I stirred awake at the sound of gentle waves lapping the side of our gulet boat. We were on the move.
My skin, warm from the early morning rays, welcomed the breeze that circled around the top deck. Thankfully it wasn’t a bitter cold, like the previous night under the Turkish stars that had us reaching for blankets. No, it was just enough to get the air flowing; just enough so that I could stay in my makeshift bed and watch the sunrise light up the bay.
The Turquoise Coast of Turkey is one stunning cliché. Everywhere you look there are crystalline waters, pastel skies and charming villages. It’s impossible to describe without using overworked adjectives; they’re truly the only phrases that convey its beauty. After sailing through Kekova bay for several days, I was left feeling confused.
How did a place like this, a place so unmanicured and naturally beautiful, still exist in this world?
While we all want to experience the best parts of each country when we travel, our collective desire to visit popular spots can lead to overtourism, overcrowding or commercialisation. Sometimes, all three. No one wants it to be this way. Not the people visiting and not the locals, who simply adapt to the tourism boom to make a living.
The Turquoise Coast is yet to suffer this fate. Boats cruise through the bay daily and bring visitors with them, but the villages are not overrun by tourists and manufactured souvenir shops. Instead, docking at places like Kaleköy — a town so picturesque it looks photoshopped — reveals quiet cobbled paths leading to ancient Lycian settlements and tables adorned with crafts handmade by local women.
The few cafes in Kaleköy welcome guests and offer what I’m convinced is some of Turkey’s tastiest dondurma (Turkish ice cream), in addition to friendly service. In peak season, you can venture up hill to Simena Castle for photos unmarred by crowds and views of the sparkling bay to rival any in Greece or Italy. The towns dotted along the southern coast are real treasures in this world we often take for granted.
On my way back to the boat in Kaleköy one afternoon, I stopped to speak with a lady selling dresses.
“Merhaba,” I said, smiling. She repeated the ‘hello’ back to me, matching my grin. “Did you make these?” The lady nodded, lifting the needle and thread in her hand to show me her work in progress.
“You like?” She asked, shyly. “Yes. They’re very pretty,” I replied, running my hands through the soft fabric of each dress and examining their details. Some were made of tie-dyed fabric, with rows of shells sewn to the hem, while others were plain cotton with hand-embroidered fish dangling from the edges.
“How much is this one?” I asked, pointing to a black beach dress with rainbow tassels. She thought about it for a few seconds. “Fifteen lira.” A whole AUD4.
My time on the gulet boat with the group and our gracious hosts anne and baba — or mum and dad, as they told us to call them — was the highlight of my Turkish adventure. We learned about the culture and customs, sunbathed and had some old-fashioned fun playing card games, all with the stunningly clear southern coast waters as our backdrop. After a whirlwind itinerary of ruins and bustling cities, our days spent sailing provided an ideal respite and opportunity to reflect on some of the amazing things I had experienced along the way.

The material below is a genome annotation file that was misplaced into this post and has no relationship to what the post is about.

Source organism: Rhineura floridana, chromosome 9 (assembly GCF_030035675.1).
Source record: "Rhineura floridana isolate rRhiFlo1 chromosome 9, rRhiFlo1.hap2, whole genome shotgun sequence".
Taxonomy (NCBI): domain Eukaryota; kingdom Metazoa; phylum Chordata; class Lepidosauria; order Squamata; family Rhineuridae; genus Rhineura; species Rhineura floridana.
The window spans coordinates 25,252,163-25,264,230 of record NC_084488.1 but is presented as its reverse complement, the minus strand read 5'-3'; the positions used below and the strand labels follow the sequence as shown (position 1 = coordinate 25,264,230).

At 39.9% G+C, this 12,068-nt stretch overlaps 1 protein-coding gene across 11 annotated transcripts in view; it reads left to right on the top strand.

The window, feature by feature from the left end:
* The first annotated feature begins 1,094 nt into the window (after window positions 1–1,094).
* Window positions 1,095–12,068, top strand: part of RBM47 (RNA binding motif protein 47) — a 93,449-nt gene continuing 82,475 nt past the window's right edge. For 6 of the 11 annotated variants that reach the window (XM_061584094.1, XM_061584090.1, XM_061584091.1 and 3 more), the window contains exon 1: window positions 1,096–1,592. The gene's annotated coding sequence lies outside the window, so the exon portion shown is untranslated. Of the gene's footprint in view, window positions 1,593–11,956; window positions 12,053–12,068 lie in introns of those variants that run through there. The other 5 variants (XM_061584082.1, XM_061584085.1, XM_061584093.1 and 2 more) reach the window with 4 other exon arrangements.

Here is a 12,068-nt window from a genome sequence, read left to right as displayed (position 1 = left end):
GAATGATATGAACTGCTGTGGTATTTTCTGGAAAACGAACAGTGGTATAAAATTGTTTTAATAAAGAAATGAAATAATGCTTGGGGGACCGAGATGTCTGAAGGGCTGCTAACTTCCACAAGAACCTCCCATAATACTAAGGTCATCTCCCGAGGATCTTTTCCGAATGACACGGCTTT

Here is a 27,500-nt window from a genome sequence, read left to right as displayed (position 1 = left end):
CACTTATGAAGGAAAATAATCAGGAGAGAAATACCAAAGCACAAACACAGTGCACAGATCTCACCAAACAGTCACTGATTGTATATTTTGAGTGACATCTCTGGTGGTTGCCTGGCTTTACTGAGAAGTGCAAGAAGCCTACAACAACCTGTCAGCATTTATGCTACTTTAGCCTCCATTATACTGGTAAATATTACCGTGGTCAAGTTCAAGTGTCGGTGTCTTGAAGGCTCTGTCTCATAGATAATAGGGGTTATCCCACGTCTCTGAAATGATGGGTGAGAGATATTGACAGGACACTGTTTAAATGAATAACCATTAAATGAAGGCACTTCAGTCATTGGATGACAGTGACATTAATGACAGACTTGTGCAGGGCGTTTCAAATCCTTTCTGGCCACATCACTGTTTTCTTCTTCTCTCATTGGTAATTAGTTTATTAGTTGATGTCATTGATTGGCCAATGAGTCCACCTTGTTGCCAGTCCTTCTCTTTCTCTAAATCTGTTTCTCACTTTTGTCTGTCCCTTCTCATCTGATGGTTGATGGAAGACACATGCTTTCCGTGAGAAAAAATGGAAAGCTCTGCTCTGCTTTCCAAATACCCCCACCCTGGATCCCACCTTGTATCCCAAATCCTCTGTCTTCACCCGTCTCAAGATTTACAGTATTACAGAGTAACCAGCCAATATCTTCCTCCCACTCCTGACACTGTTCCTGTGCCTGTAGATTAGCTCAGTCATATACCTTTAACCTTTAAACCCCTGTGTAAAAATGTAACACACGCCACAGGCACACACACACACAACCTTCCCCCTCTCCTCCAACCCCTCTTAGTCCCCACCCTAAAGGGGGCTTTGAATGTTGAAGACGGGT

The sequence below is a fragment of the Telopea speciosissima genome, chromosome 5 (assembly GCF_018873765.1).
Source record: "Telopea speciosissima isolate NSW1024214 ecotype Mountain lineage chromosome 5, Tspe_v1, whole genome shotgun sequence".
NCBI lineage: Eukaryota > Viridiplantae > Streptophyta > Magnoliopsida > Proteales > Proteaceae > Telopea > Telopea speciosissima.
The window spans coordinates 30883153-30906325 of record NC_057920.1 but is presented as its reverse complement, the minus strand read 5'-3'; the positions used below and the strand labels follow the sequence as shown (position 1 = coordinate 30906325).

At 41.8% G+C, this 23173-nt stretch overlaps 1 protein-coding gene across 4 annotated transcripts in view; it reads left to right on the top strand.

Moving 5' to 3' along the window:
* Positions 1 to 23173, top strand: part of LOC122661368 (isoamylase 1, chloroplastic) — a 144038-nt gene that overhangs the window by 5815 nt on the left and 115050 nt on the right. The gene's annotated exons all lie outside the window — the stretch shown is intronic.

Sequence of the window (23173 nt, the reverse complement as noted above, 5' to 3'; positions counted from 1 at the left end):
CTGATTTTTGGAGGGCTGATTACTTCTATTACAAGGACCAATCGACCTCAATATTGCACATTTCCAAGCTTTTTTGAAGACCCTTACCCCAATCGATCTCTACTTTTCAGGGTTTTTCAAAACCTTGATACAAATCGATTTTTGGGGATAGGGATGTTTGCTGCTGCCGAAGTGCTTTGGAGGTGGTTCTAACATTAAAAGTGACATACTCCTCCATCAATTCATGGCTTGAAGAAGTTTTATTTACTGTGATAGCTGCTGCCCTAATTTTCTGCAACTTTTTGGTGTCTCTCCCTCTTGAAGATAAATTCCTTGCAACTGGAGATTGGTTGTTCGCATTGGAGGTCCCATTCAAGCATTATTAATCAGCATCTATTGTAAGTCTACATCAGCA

Each morning, we’d weigh anchor and sail to a new spot in the bay, each more dazzling than the last. The water was always a perfect contrast to the weather; in the mornings it was crisp, in the harsh afternoon heat it was refreshing and in the evenings it was mild against the setting sun. I looked forward to diving in, mask on face and go-pro in hand to capture any sea life I encountered. All sorts of creatures inhabit the bay of Gokkaya, but myself and two others were the only ones lucky enough to spot a sea turtle as it poked its head up for air.
At noon, we’d jump back on the boat and baba would take us past sights like the sunken city of Simena, where we would marvel at the remains of such an ancient civilisation. Meal times were always a delight, as dishes and dishes of traditional Turkish fare were presented with love by anne. We’d then proceed to pile our plates of dolma, sarma, mouth-watering pilav and manti dumplings. With every ‘mmm’ and ‘yum’, anne’s smile would widen. How she produced such flavourful dishes in a kitchen no more than two metres wide, is something I will never know.
The afternoons were spent swimming and sun baking, alternating at leisure. The moment our lunches had settled and we started to feel peckish, it would be afternoon tea time. Within minutes, anne would bring out an array of tea cakes and biscuits, along with pots of apple tea and Turkish coffee. Just when we thought we couldn’t eat anything more, the sound of an engine rumbling inevitably filled the air. Seconds later, a man with an enormous smile would appear by the side of the boat, in a dinghy with an ice cream freezer! The man was a genius. For a few minutes, Magnums and Calippos would be distributed with fervor. With the amount of ice creams he sold to us each day, I was never surprised to hear his dinghy approach.
From Ölüdeniz to Butterfly Bay, Kaş to Kekova, the Turquoise coast is home to some seriously jaw-dropping scenery. And despite the places I’ll visit next, or the sights I’ll see ten years from now, I know my time sailing through the bay will stick with me along after I return one day.
Set sail along the Turquoise Coast for yourself on one of Intrepid Travel’s small group tours in Turkey.
Hero image by April Wong.